It is humans’ ability to use external energy that gives humans leverage over other animals. The financial system in general does not recognize oil for what it is, it treats it like another commodity.
We (the aggregate human hive) moved to use more financial debts as a way of pulling resources for consumption (like oil) forward in time when Limits To Growth (LTG) was written. In recent years global credit/debt creation went exponential. The workings of financial debts (created “ex nihilo”) was not included in LTG and the effects of debts are rarely recognized when Gross Domestic Product (GDP) is estimated and its future trajectory projected.

This post takes a closer look at the question:
•   “Could the cumulative effects of the strong growth in oil prices starting back in 2004, which signaled a tighter oil supply/demand balance, upon working their way through the economies, have contributed to forcing the central banks’ to deploy their tools of lower interest rates and growing their balance sheets – measures which have mitigated some of the effects of higher priced oil?”
It is recommended to read this post as an extension to my post “Global Credit growth, Interest Rate and Oil Price – are these related?” where I showed that apparently something fundamentally changed in previous mid decade.

Data from the big western central banks, US Federal Reserve (Fed), European Central Bank (ECB), Bank of England (BoE) and Bank of Japan (BoJ) have been lifted from the article “Chart Of The Day: The Fed (And Friends) $10 Trillion Visible Hand” which recently was published by Tyler Durden at ZeroHedge.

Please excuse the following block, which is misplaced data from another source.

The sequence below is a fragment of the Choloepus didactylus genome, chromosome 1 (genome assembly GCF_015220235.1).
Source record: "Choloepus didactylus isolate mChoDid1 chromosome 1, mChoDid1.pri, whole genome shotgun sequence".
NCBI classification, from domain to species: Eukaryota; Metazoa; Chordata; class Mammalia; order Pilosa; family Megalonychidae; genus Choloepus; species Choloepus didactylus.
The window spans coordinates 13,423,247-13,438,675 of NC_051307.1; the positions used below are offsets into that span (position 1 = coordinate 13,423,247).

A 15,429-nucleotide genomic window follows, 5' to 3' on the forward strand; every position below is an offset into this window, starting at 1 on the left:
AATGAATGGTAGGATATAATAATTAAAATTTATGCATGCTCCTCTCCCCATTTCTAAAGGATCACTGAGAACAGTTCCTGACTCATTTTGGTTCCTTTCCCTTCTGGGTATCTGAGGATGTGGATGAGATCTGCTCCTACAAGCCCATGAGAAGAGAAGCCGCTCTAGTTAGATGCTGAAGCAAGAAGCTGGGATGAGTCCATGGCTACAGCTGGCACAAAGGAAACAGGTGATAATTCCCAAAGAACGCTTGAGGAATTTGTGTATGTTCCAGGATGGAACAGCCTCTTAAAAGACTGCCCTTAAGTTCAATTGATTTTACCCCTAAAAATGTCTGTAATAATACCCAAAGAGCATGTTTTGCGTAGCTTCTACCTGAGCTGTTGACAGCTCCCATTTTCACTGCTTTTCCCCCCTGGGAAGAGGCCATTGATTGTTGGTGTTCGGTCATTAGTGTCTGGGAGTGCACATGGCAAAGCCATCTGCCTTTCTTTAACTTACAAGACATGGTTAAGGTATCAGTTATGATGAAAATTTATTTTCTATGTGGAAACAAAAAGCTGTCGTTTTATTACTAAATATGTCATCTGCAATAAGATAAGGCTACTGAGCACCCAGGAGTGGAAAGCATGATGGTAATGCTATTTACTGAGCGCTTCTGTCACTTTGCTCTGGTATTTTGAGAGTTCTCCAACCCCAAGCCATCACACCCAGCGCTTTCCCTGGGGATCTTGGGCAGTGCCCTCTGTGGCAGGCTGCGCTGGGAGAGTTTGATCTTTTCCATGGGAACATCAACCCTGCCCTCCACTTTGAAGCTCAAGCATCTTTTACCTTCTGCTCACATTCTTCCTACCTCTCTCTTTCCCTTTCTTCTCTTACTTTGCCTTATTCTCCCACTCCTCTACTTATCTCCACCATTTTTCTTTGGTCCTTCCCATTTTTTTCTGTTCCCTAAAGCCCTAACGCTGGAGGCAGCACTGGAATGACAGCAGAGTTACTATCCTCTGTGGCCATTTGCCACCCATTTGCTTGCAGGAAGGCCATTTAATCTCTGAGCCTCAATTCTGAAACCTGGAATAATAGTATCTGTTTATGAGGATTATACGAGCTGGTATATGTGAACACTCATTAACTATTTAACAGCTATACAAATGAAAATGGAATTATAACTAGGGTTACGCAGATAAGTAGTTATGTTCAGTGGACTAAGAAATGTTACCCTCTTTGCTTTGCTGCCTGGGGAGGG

Figure 1: The chart above is a composite of two charts. The bottom chart shows the developments for the total central banks’ assets on the balance sheets and the interest rate for Federal Reserve [Fed], European Central Bank [ECB], Bank of England [BoE] and Bank of Japan [BoJ]. Developments in total central banks’ assets in US$ Trillion are shown by the green line and plotted versus the outer right hand scale.  Developments in the interest rate (%) are shown by the dark blue line line and plotted versus the inner right hand scale.  On top of the chart and with synchronized time axes is overlaid the development in the oil price (US$/Bbl, Brent spot), red line and plotted versus the left hand scale.

Figure 1: The chart above is a composite of two charts. The bottom chart shows the developments for the total central banks’ assets on the balance sheets and the interest rate for Federal Reserve [Fed], European Central Bank [ECB], Bank of England [BoE] and Bank of Japan [BoJ].
Developments in total central banks’ assets in US$ Trillion are shown by the green line and plotted versus the outer right hand scale.
Developments in the interest rate (%) are shown by the dark blue line line and plotted versus the inner right hand scale.
On top of the chart and with synchronized time axis is overlaid the development in the oil price (US$/Bbl, Brent spot), red line and plotted versus the left hand scale.

Since the start of the global financial crisis (GFC) in 2008 the western central banks (Fed, ECB, BoE and BoJ) have grown their total assets above $10 Trillion and added around $7 Trillion to their balance sheets in the last 7 years.

The overlay with the developments in the oil price on the chart with central banks’ (CBs) balance sheets and interest rate (ref also figure 1), creates the impression that massive CBs liquidity injections and considerable cuts to the interest rate renewed the support for the oil price after it collapsed from its high in the summer of 2008.

The oil price has remained fairly stable since 2011 (around US$110/Bbl) as the western central banks continued to expand their balance sheets at an annual average rate of around US$1 Trillion and kept interest rates low. Then add the expansive credit/debt creation of other big economies, like Brazil and China, during this same period.